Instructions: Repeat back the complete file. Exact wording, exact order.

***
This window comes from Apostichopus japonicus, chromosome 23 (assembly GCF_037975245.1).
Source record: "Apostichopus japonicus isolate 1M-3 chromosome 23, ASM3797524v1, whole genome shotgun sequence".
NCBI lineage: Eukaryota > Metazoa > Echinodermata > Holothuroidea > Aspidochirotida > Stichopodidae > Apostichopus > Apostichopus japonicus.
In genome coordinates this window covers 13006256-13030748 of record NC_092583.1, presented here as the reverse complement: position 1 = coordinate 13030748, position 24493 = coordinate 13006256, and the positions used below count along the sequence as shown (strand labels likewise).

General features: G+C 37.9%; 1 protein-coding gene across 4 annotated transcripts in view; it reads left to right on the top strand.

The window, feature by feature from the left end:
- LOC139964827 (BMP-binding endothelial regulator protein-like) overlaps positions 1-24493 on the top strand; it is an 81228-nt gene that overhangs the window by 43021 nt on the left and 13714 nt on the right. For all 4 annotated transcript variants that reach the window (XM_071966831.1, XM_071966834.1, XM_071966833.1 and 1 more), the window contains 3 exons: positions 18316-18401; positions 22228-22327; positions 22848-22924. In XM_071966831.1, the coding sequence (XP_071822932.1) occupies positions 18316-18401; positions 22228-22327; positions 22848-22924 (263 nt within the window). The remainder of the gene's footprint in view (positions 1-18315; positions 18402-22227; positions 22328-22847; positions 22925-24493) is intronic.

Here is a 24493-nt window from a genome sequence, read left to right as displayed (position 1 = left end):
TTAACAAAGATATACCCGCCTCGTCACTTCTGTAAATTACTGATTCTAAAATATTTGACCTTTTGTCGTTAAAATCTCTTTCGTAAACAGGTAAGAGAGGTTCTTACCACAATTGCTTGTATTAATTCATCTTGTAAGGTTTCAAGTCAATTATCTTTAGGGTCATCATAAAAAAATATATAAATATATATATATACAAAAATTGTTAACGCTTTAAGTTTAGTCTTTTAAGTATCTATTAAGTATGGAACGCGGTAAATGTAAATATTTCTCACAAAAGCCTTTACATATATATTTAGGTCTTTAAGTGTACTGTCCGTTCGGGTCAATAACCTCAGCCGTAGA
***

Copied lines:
This window comes from Apostichopus japonicus, chromosome 23 (assembly GCF_037975245.1).
Source record: "Apostichopus japonicus isolate 1M-3 chromosome 23, ASM3797524v1, whole genome shotgun sequence".
NCBI lineage: Eukaryota > Metazoa > Echinodermata > Holothuroidea > Aspidochirotida > Stichopodidae > Apostichopus > Apostichopus japonicus.
In genome coordinates this window covers 13006256-13030748 of record NC_092583.1, presented here as the reverse complement: position 1 = coordinate 13030748, position 24493 = coordinate 13006256, and the positions used below count along the sequence as shown (strand labels likewise).

General features: G+C 37.9%; 1 protein-coding gene across 4 annotated transcripts in view; it reads left to right on the top strand.

The window, feature by feature from the left end:
- LOC139964827 (BMP-binding endothelial regulator protein-like) overlaps positions 1-24493 on the top strand; it is an 81228-nt gene that overhangs the window by 43021 nt on the left and 13714 nt on the right. For all 4 annotated transcript variants that reach the window (XM_071966831.1, XM_071966834.1, XM_071966833.1 and 1 more), the window contains 3 exons: positions 18316-18401; positions 22228-22327; positions 22848-22924. In XM_071966831.1, the coding sequence (XP_071822932.1) occupies positions 18316-18401; positions 22228-22327; positions 22848-22924 (263 nt within the window). The remainder of the gene's footprint in view (positions 1-18315; positions 18402-22227; positions 22328-22847; positions 22925-24493) is intronic.

Here is a 24493-nt window from a genome sequence, read left to right as displayed (position 1 = left end):
TTAACAAAGATATACCCGCCTCGTCACTTCTGTAAATTACTGATTCTAAAATATTTGACCTTTTGTCGTTAAAATCTCTTTCGTAAACAGGTAAGAGAGGTTCTTACCACAATTGCTTGTATTAATTCATCTTGTAAGGTTTCAAGTCAATTATCTTTAGGGTCATCATAAAAAAATATATAAATATATATATATACAAAAATTGTTAACGCTTTAAGTTTAGTCTTTTAAGTATCTATTAAGTATGGAACGCGGTAAATGTAAATATTTCTCACAAAAGCCTTTACATATATATTTAGGTCTTTAAGTGTACTGTCCGTTCGGGTCAATAACCTCAGCCGTAGA